The Abyss Stares Back

On Halloween, Jesse Inman’s Smallest Theatre in the World #3 defies the rules of sanity and theater

The dark courtyard of the Sigmund Freud Museum is deadly quiet at 22:00 – hardly the place you’d expect to enjoy some experimental theater. Yet here I was, standing outside a tiny wooden cabin along with another audience member I had just met. The dim light shining through a crack in the door proved we were expected; and sure enough, upon entering we were greeted by a wide-eyed, bearded man huddled in a corner, inviting us into his claustrophobic approximation of a cozy English living room for some tea. Little did we know that for the next 45 minutes, we would get way more than a cuppa.

The Schauspielhaus takes pride in stretching the boundaries of drama, and ensemble member Jesse Inman’s Smallest Theatre in the World #3: Murder, definitely pushes the envelope. A one-man-show for an audience of two complete strangers, it’s both a meditation on the nature of serial killers and a homage to Fritz Lang’s influential German thriller M, where child murderer Hans Beckert – played by the baby-faced Peter Lorre – is chased throughout interwar Berlin by both the police and fellow criminals. Adding a healthy dose of societal criticism into the mix, M argues that the killer is trapped in his own mind with no choice but to commit such horrendous acts – unlike the career criminals that presume to judge him. Far from rendering him sympathetic, it only amplifies his depravity.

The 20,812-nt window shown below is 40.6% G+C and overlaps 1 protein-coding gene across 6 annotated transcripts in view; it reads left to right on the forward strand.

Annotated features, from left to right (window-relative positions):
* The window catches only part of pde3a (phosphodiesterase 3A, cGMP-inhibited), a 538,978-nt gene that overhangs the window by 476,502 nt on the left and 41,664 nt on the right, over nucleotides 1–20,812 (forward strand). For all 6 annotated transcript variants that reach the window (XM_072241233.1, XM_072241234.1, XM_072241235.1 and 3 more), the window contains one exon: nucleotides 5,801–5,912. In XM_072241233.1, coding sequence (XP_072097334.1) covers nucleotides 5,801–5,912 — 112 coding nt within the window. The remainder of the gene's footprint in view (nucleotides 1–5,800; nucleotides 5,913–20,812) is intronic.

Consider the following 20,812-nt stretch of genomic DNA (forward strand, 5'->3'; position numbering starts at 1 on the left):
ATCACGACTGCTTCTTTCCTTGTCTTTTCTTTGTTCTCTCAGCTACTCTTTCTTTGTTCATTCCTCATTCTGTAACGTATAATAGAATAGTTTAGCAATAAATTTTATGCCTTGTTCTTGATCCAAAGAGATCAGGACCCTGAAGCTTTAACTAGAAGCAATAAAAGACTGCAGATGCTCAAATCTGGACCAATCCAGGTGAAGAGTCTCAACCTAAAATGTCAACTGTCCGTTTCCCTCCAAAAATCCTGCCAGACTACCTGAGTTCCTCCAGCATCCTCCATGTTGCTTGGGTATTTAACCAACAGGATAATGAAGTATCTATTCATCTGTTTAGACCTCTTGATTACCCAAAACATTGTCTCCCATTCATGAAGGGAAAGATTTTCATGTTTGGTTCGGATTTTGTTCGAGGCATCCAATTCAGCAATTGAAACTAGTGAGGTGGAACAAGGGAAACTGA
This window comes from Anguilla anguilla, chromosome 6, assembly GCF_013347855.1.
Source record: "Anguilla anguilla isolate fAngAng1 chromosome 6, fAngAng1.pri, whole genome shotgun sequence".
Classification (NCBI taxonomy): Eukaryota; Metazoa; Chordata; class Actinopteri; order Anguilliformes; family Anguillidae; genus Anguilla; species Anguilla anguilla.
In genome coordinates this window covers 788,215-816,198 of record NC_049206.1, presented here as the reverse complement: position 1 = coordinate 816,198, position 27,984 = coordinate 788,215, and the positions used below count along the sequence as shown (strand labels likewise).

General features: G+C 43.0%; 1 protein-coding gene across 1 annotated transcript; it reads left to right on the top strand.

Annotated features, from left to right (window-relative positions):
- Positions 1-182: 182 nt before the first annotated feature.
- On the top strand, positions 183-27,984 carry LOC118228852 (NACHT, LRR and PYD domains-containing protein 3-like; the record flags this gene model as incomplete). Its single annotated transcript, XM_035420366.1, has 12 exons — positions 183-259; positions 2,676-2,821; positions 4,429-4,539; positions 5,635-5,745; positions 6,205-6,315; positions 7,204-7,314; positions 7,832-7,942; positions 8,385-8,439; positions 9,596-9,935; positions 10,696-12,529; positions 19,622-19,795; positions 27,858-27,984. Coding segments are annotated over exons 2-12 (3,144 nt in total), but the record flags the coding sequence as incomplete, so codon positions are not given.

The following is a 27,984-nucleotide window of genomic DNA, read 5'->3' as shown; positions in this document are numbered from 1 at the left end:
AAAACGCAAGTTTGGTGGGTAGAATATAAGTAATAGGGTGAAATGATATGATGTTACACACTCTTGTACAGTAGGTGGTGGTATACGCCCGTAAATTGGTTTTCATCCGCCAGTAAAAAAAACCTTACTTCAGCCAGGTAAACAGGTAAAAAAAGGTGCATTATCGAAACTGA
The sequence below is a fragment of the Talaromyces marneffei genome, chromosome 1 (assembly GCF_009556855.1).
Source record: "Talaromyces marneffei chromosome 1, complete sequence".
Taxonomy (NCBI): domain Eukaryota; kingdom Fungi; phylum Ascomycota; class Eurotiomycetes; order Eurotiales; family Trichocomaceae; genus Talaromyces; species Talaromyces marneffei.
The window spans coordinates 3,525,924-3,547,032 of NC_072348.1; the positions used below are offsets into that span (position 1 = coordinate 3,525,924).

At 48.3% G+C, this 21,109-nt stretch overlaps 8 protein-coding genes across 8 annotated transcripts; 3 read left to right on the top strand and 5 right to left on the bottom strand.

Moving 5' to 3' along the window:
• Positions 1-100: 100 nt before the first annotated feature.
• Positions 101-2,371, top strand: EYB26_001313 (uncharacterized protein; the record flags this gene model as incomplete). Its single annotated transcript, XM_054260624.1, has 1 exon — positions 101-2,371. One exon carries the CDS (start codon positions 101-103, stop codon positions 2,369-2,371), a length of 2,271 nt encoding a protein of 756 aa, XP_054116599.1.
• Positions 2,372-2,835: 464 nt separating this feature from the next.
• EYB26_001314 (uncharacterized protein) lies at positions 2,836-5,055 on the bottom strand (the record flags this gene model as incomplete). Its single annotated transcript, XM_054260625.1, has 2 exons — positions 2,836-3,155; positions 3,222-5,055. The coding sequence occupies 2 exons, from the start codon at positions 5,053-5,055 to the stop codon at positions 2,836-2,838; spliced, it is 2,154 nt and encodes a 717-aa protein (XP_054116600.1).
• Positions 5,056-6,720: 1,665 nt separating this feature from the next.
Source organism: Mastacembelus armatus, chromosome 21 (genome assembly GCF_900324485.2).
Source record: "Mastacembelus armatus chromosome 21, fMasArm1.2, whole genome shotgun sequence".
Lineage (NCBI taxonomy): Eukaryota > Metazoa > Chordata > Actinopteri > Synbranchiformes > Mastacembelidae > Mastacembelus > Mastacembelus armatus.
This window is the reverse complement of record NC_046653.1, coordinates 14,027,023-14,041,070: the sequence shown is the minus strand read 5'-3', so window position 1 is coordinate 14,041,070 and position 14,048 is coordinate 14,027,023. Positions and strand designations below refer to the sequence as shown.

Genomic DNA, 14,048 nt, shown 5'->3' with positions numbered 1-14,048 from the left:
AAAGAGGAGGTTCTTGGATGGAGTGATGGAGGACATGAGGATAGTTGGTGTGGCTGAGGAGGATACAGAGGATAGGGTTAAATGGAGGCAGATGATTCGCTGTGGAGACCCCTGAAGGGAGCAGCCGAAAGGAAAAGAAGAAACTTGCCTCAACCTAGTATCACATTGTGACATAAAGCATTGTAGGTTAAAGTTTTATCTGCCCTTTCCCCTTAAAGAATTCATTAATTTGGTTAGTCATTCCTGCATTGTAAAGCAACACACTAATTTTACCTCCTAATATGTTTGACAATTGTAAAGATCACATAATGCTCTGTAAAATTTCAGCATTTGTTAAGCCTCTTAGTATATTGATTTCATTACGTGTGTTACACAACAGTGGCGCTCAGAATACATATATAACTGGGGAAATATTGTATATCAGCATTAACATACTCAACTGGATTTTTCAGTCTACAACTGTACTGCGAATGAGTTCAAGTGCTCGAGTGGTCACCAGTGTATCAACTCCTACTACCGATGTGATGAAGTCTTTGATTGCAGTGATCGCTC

A deranged mind
Fascinated by the classic 1931 film thanks to a passing resemblance to
its starring actor Peter Lorre, Inman crafts a chilling portrayal of Lorre’s infamous child murderer, playing off a screen in the right corner that sometimes shows scenes from the film, sometimes Inman himself. Both personas gradually fuse, blurring the distinction between the two as Inman’s character converses with Lorre and his own multiple personalities onscreen. The close proximity of actor and audience makes Inman’s killer both relatable and more menacing: he seems almost normal when playing the host and offering biscuits, but when he picks up a little mirror to gaze menacingly into his own eyes, the tiny space closes in, making you very much aware that you’re staring into a deranged mind. Inman’s obsessive delivery maintains a rhythm and pathos that grips your attention, leaving you in the unyielding grip of a psychopathic killer; by the time he gets to his impassioned monologue defending himself, you’re thoroughly entranced – and repulsed.

A performance this intense leaves you drained; after it ended, Inman handed each of us a balloon, Beckert’s preferred method of endearing himself to his quarry. We quietly stood outside the makeshift venue, too afraid to clap, talk or make any noise… who knows what might be lurking in the dark.

Next Performances: Oct 30 & 31, 19:00, 20:00, 21:00. Schauspielhaus. 9., Porzellangasse 19. schauspielhaus.at

Eden Vered
Born in Israel in 1995, Eden grew up in Japan and worked as a classical violinist until joining Metropole as social media Assistant and journalist.

 

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